“IA can be like translators—interpreting and communicating risks and issues between different parts of the business, including the Board and Executives, who may have a different perspective, experience or background. This means IA can help to join the dots when there is a risk—or an opportunity.”Roberto Delgado,Chief Internal Audit Officer, Nissan Motor Co., Ltd.
A ‘risk shield’ around the organisation
A shield is only as strong as its weakest part. In today’s world, where risks can come from all directions, an organisation’s foresight and defense needs to be 360-degrees. As organisations assemble different capabilities and embrace new technology, they may also need to look differently at their internal structures, including how the three lines work together to increase agility, break down silos, and remove blind spots to ‘see through walls’.
Whilst it is critical that objectivity remains one of IA’s core superpowers, it should consider where the activities of each line intersect and overlap, how communication flows between them, and what this means for the organisation’s resilience as a whole. This involves being clear on responsibilities, the control and assurance mechanisms that exist, and the new opportunities to collaborate.
Changing the way we see IA and risk
The energy sector’s multiverse reality
Geopolitics and economic volatility have delivered a massive shock to global energy markets and fueled a global energy and cost-of-living crisis. This has made it challenging for organisations to balance profitability and growth with their customer and broader social responsibilities. This disruption sits on a backdrop of climate change, intense competition, regulatory reform, and technological change in energy generation, delivery and use.
This is contributing to a shift in audit focus towards commercial and operational resilience. Our survey found that, within three years, executives in the energy, utilities, and resources sector expect IA to spend 51% of its focus and effort on strategic risks. Marco Galioto, PwC’s Energy Sector IA Lead, summarises, “The sector is balancing many different strategic challenges. IA plays a critical role in helping the business respond. In a complex risk multiverse, IA should sit right in the middle”. For IA to be effective in this role, it needs a clear line of sight through the organisation (across different levels, functions, regions, and systems) and down the energy supply chain, including third parties relied upon. This involves providing comfort over its commercial strategy, response to regulation (and deregulation), and the huge volumes of data flowing through the ‘pipes’ of the organisation.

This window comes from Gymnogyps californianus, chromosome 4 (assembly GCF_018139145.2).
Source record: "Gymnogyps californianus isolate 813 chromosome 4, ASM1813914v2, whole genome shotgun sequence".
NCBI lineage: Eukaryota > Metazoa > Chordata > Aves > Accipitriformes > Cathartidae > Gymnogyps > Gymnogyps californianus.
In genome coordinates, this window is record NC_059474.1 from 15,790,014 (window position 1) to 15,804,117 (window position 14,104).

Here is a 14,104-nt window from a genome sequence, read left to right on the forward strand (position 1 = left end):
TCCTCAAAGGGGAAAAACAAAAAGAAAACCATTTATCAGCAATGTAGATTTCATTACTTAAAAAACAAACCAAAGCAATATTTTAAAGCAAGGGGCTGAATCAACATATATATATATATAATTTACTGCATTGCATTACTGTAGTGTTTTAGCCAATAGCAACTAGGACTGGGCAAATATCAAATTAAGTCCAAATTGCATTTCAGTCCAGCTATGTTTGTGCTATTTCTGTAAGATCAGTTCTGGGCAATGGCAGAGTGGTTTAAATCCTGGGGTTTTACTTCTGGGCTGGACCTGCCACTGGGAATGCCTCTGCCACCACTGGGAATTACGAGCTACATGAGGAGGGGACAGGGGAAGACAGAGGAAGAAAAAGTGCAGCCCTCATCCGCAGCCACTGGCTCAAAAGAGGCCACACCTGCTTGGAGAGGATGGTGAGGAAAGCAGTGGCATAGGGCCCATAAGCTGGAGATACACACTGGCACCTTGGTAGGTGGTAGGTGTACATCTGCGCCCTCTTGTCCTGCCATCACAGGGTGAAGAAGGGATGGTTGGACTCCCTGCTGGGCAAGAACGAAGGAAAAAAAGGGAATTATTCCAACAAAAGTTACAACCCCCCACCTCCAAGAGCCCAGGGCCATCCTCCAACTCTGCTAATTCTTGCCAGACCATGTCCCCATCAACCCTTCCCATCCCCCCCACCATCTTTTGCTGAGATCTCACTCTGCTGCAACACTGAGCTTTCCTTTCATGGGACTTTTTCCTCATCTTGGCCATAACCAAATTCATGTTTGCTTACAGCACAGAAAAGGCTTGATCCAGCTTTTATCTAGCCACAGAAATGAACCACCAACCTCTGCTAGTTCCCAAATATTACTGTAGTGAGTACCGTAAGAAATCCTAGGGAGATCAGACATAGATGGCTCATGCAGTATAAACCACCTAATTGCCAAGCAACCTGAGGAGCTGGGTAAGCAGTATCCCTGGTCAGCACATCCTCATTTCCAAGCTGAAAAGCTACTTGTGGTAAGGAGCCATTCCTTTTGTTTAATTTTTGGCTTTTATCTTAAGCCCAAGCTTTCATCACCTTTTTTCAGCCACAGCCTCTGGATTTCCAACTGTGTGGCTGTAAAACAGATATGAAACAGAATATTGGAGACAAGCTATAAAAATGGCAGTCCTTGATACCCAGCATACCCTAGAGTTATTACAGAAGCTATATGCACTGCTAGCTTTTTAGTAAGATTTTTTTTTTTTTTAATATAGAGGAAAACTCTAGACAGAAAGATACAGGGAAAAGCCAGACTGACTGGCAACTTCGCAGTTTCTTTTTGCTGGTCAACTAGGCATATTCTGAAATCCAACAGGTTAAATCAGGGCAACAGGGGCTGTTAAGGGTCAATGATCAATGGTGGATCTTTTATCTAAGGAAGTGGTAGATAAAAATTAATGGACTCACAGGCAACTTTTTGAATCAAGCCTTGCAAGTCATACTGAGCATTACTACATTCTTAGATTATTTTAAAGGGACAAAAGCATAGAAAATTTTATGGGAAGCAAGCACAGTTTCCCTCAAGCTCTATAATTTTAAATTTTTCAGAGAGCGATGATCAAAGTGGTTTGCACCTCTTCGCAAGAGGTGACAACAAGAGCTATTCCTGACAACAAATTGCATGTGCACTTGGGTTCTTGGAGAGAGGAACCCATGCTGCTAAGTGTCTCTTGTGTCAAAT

Some organisations are investing in data scientists, process mining, and visualisation software to help address the challenge, and increasing collaboration between the lines. In one case, dashboards built by IA were then replicated in the business to help them enhance controls and monitor things they couldn’t see before. There is, however, more work to do. Our survey found that, in the past 12 months, only 25% of IA functions in the sector have invested in RPA or AI, and only 20% have invested in 'centres of excellence' or dedicated hubs focused on technology and data. The good news is that change has begun, and the first steps are always the hardest.
Work with the other lines to map the different control and assurance activities performed to determine where there is duplication, blind spots, and opportunities to collaborate. Make the output visible to others to help close any gaps and support investment decisions.
Identify and collaborate with any CoEs, or similar pools of experience, that may exist in your organisation. Examples include cyber security, data, and operational excellence groups. These can provide economies of scale, optimise methodologies, and promote innovation.